Replacing Fork Seals

Leaking fork seals are more than a messy eyesore. Let them go long enough and the oil can ruin brake pads and, when the fluid's gone, the fork's internals will begin a nice 60-grit dance. You don't want any of that.

Fortunately, fork-seal replacement is generally uncomplicated. As always, the task is easier if you get your tools and supplies ready. You'll need whatever tools are necessary to remove the fork tubes from the bike, plus a hex socket to fit the socket-head bolt securing damping rod or cartridge. (Most Japanese sportbikes use a 6mm or 8mm hex.) It's important that the hex portion of the tool is long enough to reach through the axle casting without fouling the access hole underneath. Have two fork seals at hand; you never know when you'll ruin one during the install or, more likely, decide the job is so much fun you can't resist doing the other seal at the same time. Have a sufficient quantity of fresh fork oil at the ready, too.

Start by getting the fork leg off the bike--did you remember to crack the fork cap while the lower triple clamp bolts were still tight?--and giving it a thorough bath with a parts washer or contact cleaner. With the fork cap still in place, take your hex driver and insert it into the damping-cartridge hole; give it three or four good whacks with a hammer (1) to help unseat any thread-locking compound. Loosen but don't remove the bolt just yet. Go to the other end of the leg and remove the fork cap (2). Drain the fork oil through the top, and take careful note of the orientation of the spring, washers and spacers. Remove the fork cap from the damping rod, then remove the spring, spacers and washers and set them aside. Next, remove the cartridge bolt (3), make sure you account for the brass washer under its head.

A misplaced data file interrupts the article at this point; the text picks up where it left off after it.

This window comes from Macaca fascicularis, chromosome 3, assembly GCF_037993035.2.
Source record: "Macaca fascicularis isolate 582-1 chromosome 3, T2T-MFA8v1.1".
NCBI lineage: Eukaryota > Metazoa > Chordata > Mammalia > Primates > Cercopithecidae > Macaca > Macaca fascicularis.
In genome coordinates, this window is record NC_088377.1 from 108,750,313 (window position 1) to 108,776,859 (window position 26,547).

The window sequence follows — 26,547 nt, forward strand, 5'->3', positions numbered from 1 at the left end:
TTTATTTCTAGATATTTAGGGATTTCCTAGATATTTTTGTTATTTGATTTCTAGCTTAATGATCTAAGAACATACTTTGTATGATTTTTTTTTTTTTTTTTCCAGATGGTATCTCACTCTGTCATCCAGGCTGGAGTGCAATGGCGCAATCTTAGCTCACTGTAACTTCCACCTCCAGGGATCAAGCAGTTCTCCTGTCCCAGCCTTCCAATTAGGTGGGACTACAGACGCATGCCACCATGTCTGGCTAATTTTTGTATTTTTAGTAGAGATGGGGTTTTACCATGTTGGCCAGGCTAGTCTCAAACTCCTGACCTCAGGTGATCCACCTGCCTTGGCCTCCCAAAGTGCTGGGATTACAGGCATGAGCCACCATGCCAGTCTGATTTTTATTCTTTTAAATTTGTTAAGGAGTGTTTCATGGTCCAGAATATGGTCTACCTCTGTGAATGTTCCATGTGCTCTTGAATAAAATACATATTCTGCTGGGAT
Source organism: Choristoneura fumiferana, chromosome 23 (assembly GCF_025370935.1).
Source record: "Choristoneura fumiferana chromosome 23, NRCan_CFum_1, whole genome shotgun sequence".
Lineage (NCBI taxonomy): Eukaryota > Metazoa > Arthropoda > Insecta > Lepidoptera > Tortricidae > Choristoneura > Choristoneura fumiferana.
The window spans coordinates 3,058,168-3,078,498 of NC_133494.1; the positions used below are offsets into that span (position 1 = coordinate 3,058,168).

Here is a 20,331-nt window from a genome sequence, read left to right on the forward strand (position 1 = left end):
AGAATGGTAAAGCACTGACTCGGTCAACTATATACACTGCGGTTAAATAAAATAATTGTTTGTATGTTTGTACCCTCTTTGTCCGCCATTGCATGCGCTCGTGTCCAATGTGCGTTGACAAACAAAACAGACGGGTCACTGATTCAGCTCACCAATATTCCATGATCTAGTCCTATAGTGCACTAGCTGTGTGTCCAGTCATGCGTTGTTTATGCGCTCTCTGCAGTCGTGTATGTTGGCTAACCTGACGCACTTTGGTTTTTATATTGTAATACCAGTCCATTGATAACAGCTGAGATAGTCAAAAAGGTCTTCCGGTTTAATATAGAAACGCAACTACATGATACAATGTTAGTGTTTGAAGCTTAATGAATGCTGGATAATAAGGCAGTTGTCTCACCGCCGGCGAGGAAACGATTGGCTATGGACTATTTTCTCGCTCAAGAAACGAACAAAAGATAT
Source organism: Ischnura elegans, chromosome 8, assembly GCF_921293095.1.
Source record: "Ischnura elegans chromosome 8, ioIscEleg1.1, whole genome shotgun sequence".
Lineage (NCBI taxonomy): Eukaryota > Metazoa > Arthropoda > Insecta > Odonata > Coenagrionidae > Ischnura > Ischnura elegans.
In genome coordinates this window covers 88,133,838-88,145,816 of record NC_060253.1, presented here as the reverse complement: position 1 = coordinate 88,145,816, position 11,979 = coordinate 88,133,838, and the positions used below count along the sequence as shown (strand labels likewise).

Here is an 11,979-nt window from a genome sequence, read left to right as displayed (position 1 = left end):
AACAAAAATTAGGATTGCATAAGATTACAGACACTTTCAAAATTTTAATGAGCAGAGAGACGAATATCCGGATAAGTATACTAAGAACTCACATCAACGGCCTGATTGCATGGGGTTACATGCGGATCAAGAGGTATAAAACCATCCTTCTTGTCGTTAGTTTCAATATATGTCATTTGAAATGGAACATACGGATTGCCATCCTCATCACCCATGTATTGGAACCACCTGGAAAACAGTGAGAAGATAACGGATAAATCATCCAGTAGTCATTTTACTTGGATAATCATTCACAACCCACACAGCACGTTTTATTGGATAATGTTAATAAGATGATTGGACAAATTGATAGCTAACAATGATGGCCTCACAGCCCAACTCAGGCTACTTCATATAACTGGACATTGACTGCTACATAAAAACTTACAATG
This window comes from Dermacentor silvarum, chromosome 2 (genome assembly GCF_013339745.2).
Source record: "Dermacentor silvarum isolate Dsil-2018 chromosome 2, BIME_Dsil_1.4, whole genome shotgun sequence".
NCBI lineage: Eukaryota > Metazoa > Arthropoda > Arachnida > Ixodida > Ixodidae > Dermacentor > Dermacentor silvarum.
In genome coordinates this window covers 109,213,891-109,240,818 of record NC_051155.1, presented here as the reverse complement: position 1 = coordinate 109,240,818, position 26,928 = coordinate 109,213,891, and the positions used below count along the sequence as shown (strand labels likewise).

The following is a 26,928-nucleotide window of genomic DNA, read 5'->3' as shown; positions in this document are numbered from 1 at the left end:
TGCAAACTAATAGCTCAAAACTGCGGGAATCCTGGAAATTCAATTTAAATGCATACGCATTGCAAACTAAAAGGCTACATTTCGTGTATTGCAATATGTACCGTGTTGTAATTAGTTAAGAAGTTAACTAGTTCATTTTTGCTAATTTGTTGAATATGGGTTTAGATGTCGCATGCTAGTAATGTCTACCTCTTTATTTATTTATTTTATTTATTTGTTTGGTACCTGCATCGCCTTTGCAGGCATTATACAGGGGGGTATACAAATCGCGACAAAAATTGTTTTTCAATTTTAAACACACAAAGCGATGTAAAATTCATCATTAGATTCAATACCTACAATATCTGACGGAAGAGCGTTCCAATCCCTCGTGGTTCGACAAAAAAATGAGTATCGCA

The next sequence will remove the old seal. First pry the dust seal from the top of the fork leg (4), being careful not to gouge the soft aluminum. Underneath this cap you'll see the fork seal proper, secured by an expanding clip set inside a small groove (5). Carefully pry this clip out. Squirt some contact cleaner into the recess to flush out any gunk.What comes next sounds positively barbaric, but it works. Grasp the fork tube in one hand and the stanchion in the other (6). Rapidly, and with moderate force, attempt to hyperextend the fork tube. Did you hear the clank? Good. Keep going until the fork seal begins to move out of the cavity; once it gets going it doesn't take a lot of extra effort to set it free.

Take a moment to examine the bushing (7), looking for cracks or a speckled appearance that indicates grime and metal shavings have been worked into the surface. Clean the exposed parts again.

Now you're ready to install the new seal. Wrap the top of the stanchion with electrical tape (8) and lightly lubricate the inside of the new seal. Pay attention to which end is supposed to go up. (Hint: It'll be the closed end. The side that is supposed to face down will have a small tensioning spring visible.) Carefully slip the seal over the stanchion. Take your time and, if you experience trouble getting the seal to fit, warm it under a lamp before trying again.

To set the seal, you can use any of a number of special tools called seal drivers (Race Tech at 909/279-6655 or www.racetech.com sells drivers for $69.99) or you can improvise. Whatever you use to drive the seal must fit the seal perfectly, with the outer diameter of the tube (or pipe or whatever) just small enough to fit into the slider cavity. If the driver is too small you'll damage the seal. Also, the face of the driver must be perfectly flat and smooth. Ready? Take your tool (9) and use it to gently tap the seal into the recess; keep going until it seats firmly. Inspect it to be sure it's straight in the bore and that the retaining-clip groove is exposed (10). Reinstall the clip and dust seal, followed by the damping rod or cartridge, refill with oil (be sure to measure the level with the spring out and the fork leg fully compressed) and you're just about done.

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